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Rand Paul's Pathetic Filibuster

Senator Paul promised he would filibuster with all he had, which wasn't much, apparently.
Rand Paul's Pathetic Filibuster
Image from: Gage Skidmore

Rand Paul was so angry over the bipartisan budget deal that passed the House Wednesday. SO angry. Just furious. He vowed to filibuster with the "good, old-fashioned" type of filibuster, which to me means standing on the floor of the Senate and just going, and going, and going. Right? Because it's just that bad.

Well, turns out Rand was a little wimpy. Maybe he had an appointment with Charles Koch or something.

In fact, the Washington Post reported, “Rand Paul says he hates the budget deal and is promising to arrive back in Washington on Thursday to register his protest with a good, old fashioned filibuster.”

That sounds exciting! How’d it work out?

“I rise in opposition to raising the debt ceiling, in particular to raising the debt ceiling without getting any type of spending reform or budgetary reform,” the Kentucky Republican … said from the Senate floor. “We will be raising the debt ceiling in an unlimited fashion. We will be giving President Obama a free pass.”

Paul’s office noted that he would be speaking “at length”; Paul spoke from the floor for approximately 20 minutes [emphasis added].

A reliable source confirmed that Rand Paul, who finds it difficult “not to use profanity” when talking about the budget agreement, wrapped up his “filibuster” after 18 minutes and 40 seconds.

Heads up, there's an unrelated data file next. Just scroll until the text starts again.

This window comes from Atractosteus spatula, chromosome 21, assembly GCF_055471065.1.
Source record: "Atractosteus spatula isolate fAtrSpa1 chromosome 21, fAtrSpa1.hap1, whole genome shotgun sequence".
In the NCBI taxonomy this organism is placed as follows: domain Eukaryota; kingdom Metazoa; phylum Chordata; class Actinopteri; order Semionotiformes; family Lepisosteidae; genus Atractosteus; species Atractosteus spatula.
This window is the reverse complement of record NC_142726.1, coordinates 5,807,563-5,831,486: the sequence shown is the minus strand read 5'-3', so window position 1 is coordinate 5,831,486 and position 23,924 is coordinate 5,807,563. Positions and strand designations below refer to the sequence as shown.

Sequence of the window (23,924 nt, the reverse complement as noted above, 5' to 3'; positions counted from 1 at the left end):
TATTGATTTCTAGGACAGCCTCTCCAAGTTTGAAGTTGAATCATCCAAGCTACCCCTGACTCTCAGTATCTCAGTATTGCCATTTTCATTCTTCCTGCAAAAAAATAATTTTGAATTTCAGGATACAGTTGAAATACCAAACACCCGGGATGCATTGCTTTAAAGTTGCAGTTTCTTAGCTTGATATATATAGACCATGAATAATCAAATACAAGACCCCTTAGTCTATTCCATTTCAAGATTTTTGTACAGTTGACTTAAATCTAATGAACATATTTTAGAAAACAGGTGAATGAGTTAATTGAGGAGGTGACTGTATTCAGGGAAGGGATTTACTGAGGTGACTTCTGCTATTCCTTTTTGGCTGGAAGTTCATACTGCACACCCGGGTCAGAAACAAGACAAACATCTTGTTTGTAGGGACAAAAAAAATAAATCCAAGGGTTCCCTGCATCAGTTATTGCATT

Substantively, listening to Paul complain about Congress paying its debts for the things lawmakers have already bought was annoying, but even putting this aside, today’s stunt was clearly the Worst. Filibuster. Ever.

Now, I realize that this was never going to be an actual filibuster. The Republican senator was really just planning to take up time that needs to elapse anyway before the chamber votes on the package. Even by congressional standards, this was grandstanding for the sake of grandstanding – Paul’s plan to speak “at length” would serve no practical or procedural purpose.

But if the senator is going to make such a fuss about how much he hates the budget deal, and his office is going to tell everyone about his audacious “filibuster” plans, maybe he can stand his ground and make his case for more than 20 minutes?


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